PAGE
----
Here we come
Otis Jackson Jr., known professionally as Madlib, is a Los Angeles, California-based DJ, multi-instrumentalist, MC, and music producer born on October 24, 1973 in Oxnard, California, United States. Known under a plethora of pseudonyms, he is one of the most prolific and critically acclaimed hip hop producers of the 2000s and has collaborated with myriad hip hop artists, including Tha Alkaholiks, Mos Def, De La Soul, Ghostface Killah, Talib Kweli, A.G., MF DOOM (as Madvillain), and the late J Dilla (as Jaylib). Madlib has described himself as a "DJ first, producer second, and MC last", and he has done several projects as a DJ, mixer, or remixer. Madlib has been an influence on an upcoming generation of producers and musicians, many of whom prefer Madlib's abstract styles.Read More
Early life and career
Madlib was born in Oxnard, California to musician parents Otis Jackson, Sr. and Dora Sinesca Jackson. He was raised in Oxnard, where he began his music career, and currently works in Los Angeles. In the early 90s Madlib began producing hip-hop music with friends that formed a loose-knit collective that came to be known as CDP - rappers that worked with Madlib in his Oxnard-based "Crate Diggas Palace" studio. His first commercially released music was production for the rap group Tha Alkaholiks in 1993. The first commercially released music of his own was with the group Lootpack with the 12-inch EP "Ill Psyche Move," released by Madlib's father in 1995 on a label he called Crate Diggas Palace. This record caught the attention of Peanut Butter Wolf, founder of the Stones Throw Records label, who signed the group in 1998.
Stones Throw, Quasimoto and J Dilla Years
The Lootpack's 1999 debut album, full-length album, ushered in a string of releases on Stones Throw centering around Madlib's production work which would continue for a decade. His first solo work, under the guise of Quasimoto, The Unseen, came in 2000. The album was met with critical acclaim, named by Spin Magazine as one of the top 20 albums of the year.
In 2001, Madlib took a turn away from hip-hop music, beginning a series of releases from Yesterdays New Quintet, a Jazz-based, hip-hop and electronic-influenced quintet made up of alter egos or fictional musicians played by Madlib. Over the next several years, through several record releases on Stones Throw and other labels, the growing number of pseudonyms and fictional players came to be known as Yesterday's Universe. Invited to remix tracks from the Blue Note Records archive in 2003, Madlib released Shades of Blue which included a combination of remixes and newly recorded interpretations of Blue Note originals, many of which were credited to members of Yesterdays New Quintet.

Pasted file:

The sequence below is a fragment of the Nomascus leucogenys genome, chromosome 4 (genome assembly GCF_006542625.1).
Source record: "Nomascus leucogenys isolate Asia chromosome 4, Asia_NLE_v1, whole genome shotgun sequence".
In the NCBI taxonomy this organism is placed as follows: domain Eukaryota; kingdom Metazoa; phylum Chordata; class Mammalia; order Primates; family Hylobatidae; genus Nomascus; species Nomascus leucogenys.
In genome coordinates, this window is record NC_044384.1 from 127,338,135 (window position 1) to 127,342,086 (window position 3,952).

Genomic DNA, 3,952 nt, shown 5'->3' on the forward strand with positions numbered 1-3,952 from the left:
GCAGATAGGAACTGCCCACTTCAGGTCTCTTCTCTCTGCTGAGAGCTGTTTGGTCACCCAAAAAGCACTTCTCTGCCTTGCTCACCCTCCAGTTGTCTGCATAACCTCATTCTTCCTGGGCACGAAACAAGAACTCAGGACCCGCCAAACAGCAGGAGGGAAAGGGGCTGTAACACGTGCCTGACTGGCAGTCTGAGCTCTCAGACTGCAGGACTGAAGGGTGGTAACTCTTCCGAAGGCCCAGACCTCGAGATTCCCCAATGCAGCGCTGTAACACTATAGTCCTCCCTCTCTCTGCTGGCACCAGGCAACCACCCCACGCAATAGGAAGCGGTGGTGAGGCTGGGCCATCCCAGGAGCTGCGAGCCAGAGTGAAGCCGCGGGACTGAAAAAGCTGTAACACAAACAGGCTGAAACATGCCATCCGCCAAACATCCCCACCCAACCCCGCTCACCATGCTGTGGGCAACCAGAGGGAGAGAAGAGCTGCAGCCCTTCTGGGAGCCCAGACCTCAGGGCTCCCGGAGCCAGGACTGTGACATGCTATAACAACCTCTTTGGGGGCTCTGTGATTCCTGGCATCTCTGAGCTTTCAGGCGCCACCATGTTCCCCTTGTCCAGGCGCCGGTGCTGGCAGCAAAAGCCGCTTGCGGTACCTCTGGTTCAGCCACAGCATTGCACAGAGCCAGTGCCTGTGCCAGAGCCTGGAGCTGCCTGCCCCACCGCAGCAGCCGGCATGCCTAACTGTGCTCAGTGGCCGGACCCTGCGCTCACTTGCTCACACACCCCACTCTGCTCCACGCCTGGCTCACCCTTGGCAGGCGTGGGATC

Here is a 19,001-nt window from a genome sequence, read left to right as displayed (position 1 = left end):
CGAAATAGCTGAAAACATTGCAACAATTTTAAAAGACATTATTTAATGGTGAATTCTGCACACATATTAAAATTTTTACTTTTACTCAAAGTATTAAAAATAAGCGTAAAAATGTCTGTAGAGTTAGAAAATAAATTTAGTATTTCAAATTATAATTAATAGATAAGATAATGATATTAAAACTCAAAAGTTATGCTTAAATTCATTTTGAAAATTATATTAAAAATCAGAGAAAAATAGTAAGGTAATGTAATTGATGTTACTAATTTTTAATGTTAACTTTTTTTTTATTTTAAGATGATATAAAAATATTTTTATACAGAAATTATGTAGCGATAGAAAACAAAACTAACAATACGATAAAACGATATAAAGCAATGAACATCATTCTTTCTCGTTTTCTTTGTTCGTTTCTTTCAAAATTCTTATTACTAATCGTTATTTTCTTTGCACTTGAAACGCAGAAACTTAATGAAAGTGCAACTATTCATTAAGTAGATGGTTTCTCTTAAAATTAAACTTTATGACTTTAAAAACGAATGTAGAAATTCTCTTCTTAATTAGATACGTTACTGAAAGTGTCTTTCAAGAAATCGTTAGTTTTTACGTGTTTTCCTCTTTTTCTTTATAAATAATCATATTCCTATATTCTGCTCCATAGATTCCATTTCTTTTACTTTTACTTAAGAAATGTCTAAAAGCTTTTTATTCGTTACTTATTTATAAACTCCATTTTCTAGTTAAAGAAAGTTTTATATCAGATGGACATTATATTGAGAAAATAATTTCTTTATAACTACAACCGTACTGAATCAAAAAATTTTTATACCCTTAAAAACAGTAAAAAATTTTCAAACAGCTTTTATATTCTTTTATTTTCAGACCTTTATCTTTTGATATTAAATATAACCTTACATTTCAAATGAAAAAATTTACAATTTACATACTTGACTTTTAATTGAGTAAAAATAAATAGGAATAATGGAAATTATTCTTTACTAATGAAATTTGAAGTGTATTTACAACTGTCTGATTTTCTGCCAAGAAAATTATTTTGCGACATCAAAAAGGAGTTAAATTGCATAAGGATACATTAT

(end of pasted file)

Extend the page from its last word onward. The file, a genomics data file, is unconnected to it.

Beginning with the 2007 album The Funky Side of Life] by YNQ-spinoff group Sound Directions, the Yesterdays Universe also began incorporating additional session musicians who were not pseudonyms of Madlib.
Returning to hip-hop music in 2003, Madlib announced two collaborative projects. Working with the late hip hop producer J Dilla, the duo known as Jaylib released Champion Sound. The other was Madlib's collaboration with rapper MF DOOM, known together as Madvillain. The 2004 Madvillainy album was highly anticipated and well-received, topping many critics' year-end lists.
The 2005 Quasimoto album, The Further Adventures of Lord Quas was accepted well and continued the Quasimoto tradition of using vocal samples from Melvin Van Peebles, who is credited on the album liner notes as a collaborator.
Through the rest of the decade Madlib would continue releasing his jazz material simultaneously with the hip hop work: Perseverance with Percee P, Liberation with Talib Kweli, Sujinho with Ivan Conti of [artist[Azymuth[/artist], his own instrumental hip-hop series "Beat Konducta", "In Search of Stoney Jackson" with Strong Arm Steady, "OJ Simpson" with Guilty Simpson, and production work for several artists such as Erykah Badu and De La Soul.
In 2010, Madlib announced his own imprint called Madlib Invazion, formed to release a music series called Madlib Medicine Show. The series would ultimately take over two years to complete, culminating with 13 album releases and several vinyl-only EPs, spanning hip-hop, jazz, remixes, and multi-genre DJ mix tapes.